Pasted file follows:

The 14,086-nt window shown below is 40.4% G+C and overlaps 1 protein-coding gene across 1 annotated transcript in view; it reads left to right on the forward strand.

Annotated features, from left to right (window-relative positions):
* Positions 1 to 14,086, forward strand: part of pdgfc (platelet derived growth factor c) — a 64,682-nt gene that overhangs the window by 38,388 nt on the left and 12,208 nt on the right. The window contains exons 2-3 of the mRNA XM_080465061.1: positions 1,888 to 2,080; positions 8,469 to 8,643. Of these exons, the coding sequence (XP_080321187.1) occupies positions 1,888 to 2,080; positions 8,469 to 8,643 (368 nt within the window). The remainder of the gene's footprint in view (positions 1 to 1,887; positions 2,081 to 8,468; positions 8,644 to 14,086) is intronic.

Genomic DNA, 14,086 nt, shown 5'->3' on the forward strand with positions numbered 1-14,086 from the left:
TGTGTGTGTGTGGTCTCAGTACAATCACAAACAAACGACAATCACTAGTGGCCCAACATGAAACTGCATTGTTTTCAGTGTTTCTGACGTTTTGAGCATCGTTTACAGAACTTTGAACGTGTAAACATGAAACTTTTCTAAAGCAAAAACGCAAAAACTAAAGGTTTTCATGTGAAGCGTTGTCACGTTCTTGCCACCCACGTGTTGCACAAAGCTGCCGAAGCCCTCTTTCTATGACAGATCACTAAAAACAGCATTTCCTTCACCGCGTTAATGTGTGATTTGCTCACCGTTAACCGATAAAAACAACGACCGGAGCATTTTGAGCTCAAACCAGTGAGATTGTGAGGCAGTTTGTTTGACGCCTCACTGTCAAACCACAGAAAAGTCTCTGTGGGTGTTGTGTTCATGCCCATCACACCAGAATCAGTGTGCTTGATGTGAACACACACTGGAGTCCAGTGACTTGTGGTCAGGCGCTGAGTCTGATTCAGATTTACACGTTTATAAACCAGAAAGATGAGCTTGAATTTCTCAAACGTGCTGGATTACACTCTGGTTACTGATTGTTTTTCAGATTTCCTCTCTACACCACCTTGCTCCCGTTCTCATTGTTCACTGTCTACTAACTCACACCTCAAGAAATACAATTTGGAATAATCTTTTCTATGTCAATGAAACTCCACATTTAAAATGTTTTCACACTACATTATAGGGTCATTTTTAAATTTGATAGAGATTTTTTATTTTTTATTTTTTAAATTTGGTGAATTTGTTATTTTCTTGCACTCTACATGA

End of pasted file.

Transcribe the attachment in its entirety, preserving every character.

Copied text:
The 14,086-nt window shown below is 40.4% G+C and overlaps 1 protein-coding gene across 1 annotated transcript in view; it reads left to right on the forward strand.

Annotated features, from left to right (window-relative positions):
* Positions 1 to 14,086, forward strand: part of pdgfc (platelet derived growth factor c) — a 64,682-nt gene that overhangs the window by 38,388 nt on the left and 12,208 nt on the right. The window contains exons 2-3 of the mRNA XM_080465061.1: positions 1,888 to 2,080; positions 8,469 to 8,643. Of these exons, the coding sequence (XP_080321187.1) occupies positions 1,888 to 2,080; positions 8,469 to 8,643 (368 nt within the window). The remainder of the gene's footprint in view (positions 1 to 1,887; positions 2,081 to 8,468; positions 8,644 to 14,086) is intronic.

Genomic DNA, 14,086 nt, shown 5'->3' on the forward strand with positions numbered 1-14,086 from the left:
TGTGTGTGTGTGGTCTCAGTACAATCACAAACAAACGACAATCACTAGTGGCCCAACATGAAACTGCATTGTTTTCAGTGTTTCTGACGTTTTGAGCATCGTTTACAGAACTTTGAACGTGTAAACATGAAACTTTTCTAAAGCAAAAACGCAAAAACTAAAGGTTTTCATGTGAAGCGTTGTCACGTTCTTGCCACCCACGTGTTGCACAAAGCTGCCGAAGCCCTCTTTCTATGACAGATCACTAAAAACAGCATTTCCTTCACCGCGTTAATGTGTGATTTGCTCACCGTTAACCGATAAAAACAACGACCGGAGCATTTTGAGCTCAAACCAGTGAGATTGTGAGGCAGTTTGTTTGACGCCTCACTGTCAAACCACAGAAAAGTCTCTGTGGGTGTTGTGTTCATGCCCATCACACCAGAATCAGTGTGCTTGATGTGAACACACACTGGAGTCCAGTGACTTGTGGTCAGGCGCTGAGTCTGATTCAGATTTACACGTTTATAAACCAGAAAGATGAGCTTGAATTTCTCAAACGTGCTGGATTACACTCTGGTTACTGATTGTTTTTCAGATTTCCTCTCTACACCACCTTGCTCCCGTTCTCATTGTTCACTGTCTACTAACTCACACCTCAAGAAATACAATTTGGAATAATCTTTTCTATGTCAATGAAACTCCACATTTAAAATGTTTTCACACTACATTATAGGGTCATTTTTAAATTTGATAGAGATTTTTTATTTTTTATTTTTTAAATTTGGTGAATTTGTTATTTTCTTGCACTCTACATGA